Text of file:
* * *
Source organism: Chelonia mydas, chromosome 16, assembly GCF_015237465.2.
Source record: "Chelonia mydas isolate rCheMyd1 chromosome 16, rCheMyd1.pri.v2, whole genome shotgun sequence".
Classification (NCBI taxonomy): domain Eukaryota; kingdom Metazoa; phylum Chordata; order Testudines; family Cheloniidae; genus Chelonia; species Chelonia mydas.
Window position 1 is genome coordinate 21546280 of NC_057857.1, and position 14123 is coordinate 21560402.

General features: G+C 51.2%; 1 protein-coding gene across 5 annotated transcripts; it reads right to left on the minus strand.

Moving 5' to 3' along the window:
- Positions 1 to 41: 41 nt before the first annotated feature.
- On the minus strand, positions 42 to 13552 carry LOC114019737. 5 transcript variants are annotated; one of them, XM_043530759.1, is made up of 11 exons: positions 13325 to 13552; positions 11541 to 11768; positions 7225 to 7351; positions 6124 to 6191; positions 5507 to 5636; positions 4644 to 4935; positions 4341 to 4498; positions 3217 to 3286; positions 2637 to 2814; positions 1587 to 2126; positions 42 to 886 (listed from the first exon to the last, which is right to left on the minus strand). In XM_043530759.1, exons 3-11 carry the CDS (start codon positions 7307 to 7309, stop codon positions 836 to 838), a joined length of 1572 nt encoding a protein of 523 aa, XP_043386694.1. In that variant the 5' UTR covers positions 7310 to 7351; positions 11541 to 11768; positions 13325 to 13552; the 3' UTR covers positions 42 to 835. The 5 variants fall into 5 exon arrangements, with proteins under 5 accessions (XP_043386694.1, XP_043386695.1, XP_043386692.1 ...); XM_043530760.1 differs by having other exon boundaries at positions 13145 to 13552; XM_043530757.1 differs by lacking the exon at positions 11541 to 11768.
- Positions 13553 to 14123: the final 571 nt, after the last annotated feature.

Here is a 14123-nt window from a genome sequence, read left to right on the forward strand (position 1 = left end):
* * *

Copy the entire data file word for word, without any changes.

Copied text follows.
Source organism: Chelonia mydas, chromosome 16, assembly GCF_015237465.2.
Source record: "Chelonia mydas isolate rCheMyd1 chromosome 16, rCheMyd1.pri.v2, whole genome shotgun sequence".
Classification (NCBI taxonomy): domain Eukaryota; kingdom Metazoa; phylum Chordata; order Testudines; family Cheloniidae; genus Chelonia; species Chelonia mydas.
Window position 1 is genome coordinate 21546280 of NC_057857.1, and position 14123 is coordinate 21560402.

General features: G+C 51.2%; 1 protein-coding gene across 5 annotated transcripts; it reads right to left on the minus strand.

Moving 5' to 3' along the window:
- Positions 1 to 41: 41 nt before the first annotated feature.
- On the minus strand, positions 42 to 13552 carry LOC114019737. 5 transcript variants are annotated; one of them, XM_043530759.1, is made up of 11 exons: positions 13325 to 13552; positions 11541 to 11768; positions 7225 to 7351; positions 6124 to 6191; positions 5507 to 5636; positions 4644 to 4935; positions 4341 to 4498; positions 3217 to 3286; positions 2637 to 2814; positions 1587 to 2126; positions 42 to 886 (listed from the first exon to the last, which is right to left on the minus strand). In XM_043530759.1, exons 3-11 carry the CDS (start codon positions 7307 to 7309, stop codon positions 836 to 838), a joined length of 1572 nt encoding a protein of 523 aa, XP_043386694.1. In that variant the 5' UTR covers positions 7310 to 7351; positions 11541 to 11768; positions 13325 to 13552; the 3' UTR covers positions 42 to 835. The 5 variants fall into 5 exon arrangements, with proteins under 5 accessions (XP_043386694.1, XP_043386695.1, XP_043386692.1 ...); XM_043530760.1 differs by having other exon boundaries at positions 13145 to 13552; XM_043530757.1 differs by lacking the exon at positions 11541 to 11768.
- Positions 13553 to 14123: the final 571 nt, after the last annotated feature.

Here is a 14123-nt window from a genome sequence, read left to right on the forward strand (position 1 = left end):